Marcin Wasilewski Trio: January (ECM)

 |   |  1 min read

The Marcin Wasilewski Trio: New York 2007
Marcin Wasilewski Trio: January (ECM)

If you go to the Thomas Stanko essay/review under Absolute Elsewhere (see tag) you may read at the end my cheap witticism about the names of these guys.

That said, it works for me -- I took one look at the names here (pianist Marcin Wasilweski, bassist Slawomir Kurkiewicz and drummer Michal Miskiewicz) and remembered them immediately.

When you are teaching little ones to read they call unusual words like "hippopotamus" and "Lorax" high-interest words -- and because they are the kids remember them. I sure remembered these high-interest names here because previous albums by this trio -- notably their debut album Trio for the ECM label in 2005, and when they play with Stanko -- have always been very special.

An "appealingly austere sound" I called that of Trio -- and this new one is only marginally more lush. But lush, it ain't.

These guys can be as spacious as the rolling landscape of Poland, and it doesn't matter if they are interpreting Prince (Diamonds and Pearls), Gary Peacock (Vignette) or their originals from pianist Wasilweski.

Marcin does let a little romanticism creep in on the Prince piece, but mostly they play in an almost pointillistic manner where less becomes so much more over the 10 tracks.

Part impressionistic (Balladyna) and part abstract (the very lively and Monk-like treatment of Carla Bley's King Korn), they gently dissect melodies and reconstruct them with considerable care.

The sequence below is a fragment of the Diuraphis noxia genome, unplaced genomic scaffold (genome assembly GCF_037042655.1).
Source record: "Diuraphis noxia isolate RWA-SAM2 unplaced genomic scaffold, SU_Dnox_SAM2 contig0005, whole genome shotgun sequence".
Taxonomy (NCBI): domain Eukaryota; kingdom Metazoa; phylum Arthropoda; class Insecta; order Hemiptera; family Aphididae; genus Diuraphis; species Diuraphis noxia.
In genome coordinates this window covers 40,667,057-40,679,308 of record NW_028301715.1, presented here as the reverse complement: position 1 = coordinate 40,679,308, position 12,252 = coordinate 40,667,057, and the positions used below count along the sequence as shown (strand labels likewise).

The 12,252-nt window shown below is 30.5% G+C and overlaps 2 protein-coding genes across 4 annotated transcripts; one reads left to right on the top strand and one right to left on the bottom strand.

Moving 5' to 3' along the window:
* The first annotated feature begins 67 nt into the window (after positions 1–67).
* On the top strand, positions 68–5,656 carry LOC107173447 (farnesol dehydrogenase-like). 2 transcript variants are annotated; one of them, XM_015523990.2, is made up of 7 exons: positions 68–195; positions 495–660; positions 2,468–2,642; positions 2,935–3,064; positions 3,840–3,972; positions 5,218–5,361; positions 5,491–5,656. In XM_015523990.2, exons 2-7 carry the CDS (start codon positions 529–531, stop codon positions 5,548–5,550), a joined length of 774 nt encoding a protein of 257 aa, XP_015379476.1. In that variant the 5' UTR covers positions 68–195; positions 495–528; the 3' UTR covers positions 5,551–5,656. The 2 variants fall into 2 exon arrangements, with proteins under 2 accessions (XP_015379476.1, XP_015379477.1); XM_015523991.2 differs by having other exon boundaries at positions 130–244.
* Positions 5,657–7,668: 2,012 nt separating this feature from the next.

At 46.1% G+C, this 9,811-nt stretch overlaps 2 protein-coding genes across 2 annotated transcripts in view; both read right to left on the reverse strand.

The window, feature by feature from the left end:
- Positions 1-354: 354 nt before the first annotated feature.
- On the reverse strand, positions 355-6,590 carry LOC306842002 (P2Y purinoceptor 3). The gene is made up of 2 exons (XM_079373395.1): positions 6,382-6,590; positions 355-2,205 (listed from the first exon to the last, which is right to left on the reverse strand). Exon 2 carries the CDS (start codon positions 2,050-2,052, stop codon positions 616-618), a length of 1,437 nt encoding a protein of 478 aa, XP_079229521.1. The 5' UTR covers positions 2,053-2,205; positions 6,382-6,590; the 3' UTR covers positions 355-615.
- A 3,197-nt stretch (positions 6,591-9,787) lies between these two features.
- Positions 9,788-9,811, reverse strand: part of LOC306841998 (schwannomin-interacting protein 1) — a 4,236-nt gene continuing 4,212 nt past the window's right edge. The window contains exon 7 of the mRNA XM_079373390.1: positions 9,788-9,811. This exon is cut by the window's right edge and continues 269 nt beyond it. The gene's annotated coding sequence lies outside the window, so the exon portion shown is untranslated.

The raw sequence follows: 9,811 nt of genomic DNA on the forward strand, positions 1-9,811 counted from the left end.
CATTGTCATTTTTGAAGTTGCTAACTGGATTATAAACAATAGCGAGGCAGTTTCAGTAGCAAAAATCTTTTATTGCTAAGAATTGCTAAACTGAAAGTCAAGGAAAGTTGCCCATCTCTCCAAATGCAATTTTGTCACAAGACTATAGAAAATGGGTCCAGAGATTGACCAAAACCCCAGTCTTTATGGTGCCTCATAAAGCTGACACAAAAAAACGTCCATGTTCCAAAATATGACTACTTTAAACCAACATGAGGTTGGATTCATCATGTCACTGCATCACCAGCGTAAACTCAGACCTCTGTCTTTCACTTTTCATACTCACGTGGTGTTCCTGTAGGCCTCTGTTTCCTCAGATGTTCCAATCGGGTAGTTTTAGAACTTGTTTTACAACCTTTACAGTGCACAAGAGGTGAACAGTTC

If that doesn't sound like much fun then the failing is in my description: there is also a lightness of touch which can be quirky and humorous and this is some way more approachable than that impressive Trio album.

But still very Elsewhere.

Share It

Your Comments

post a comment

More from this section   Jazz articles index

Frank Gibson's Parallel 37 (Ode)

Frank Gibson's Parallel 37 (Ode)

Auckland jazz drummer Gibson has had a career that stretches back to the late 50s and he made his debut at age 8 on the stage at the Auckland Town Hall playing a duet with his drummer dad.... > Read more

JANE IRA BLOOM CONSIDERED (2017): An artist going beyond place and time

JANE IRA BLOOM CONSIDERED (2017): An artist going beyond place and time

Even in the broad church that is jazz, soprano saxophonist/composer Jane Ira Bloom from Boston has stood out. The early Eighties, for example, found her beginning her explorations of... > Read more

Elsewhere at Elsewhere

The Creole Choir of Cuba: Tande-la (Real World/Southbound)

The Creole Choir of Cuba: Tande-la (Real World/Southbound)

Already tipped to be one of the highlights at next year's New Zealand Womad in Taranaki, this choir of Haitian ancestry certainly sing up a powerful sentiment (see clip). But this isn't an easy... > Read more

Eartha Kitt: The Heel (1955)

Eartha Kitt: The Heel (1955)

She might not have been the best Catwoman* because she was a little past her best, but the great Eartha Kitt straddled sultry pop, blues-noir and cabaret. She was also in a Faust film by Orson... > Read more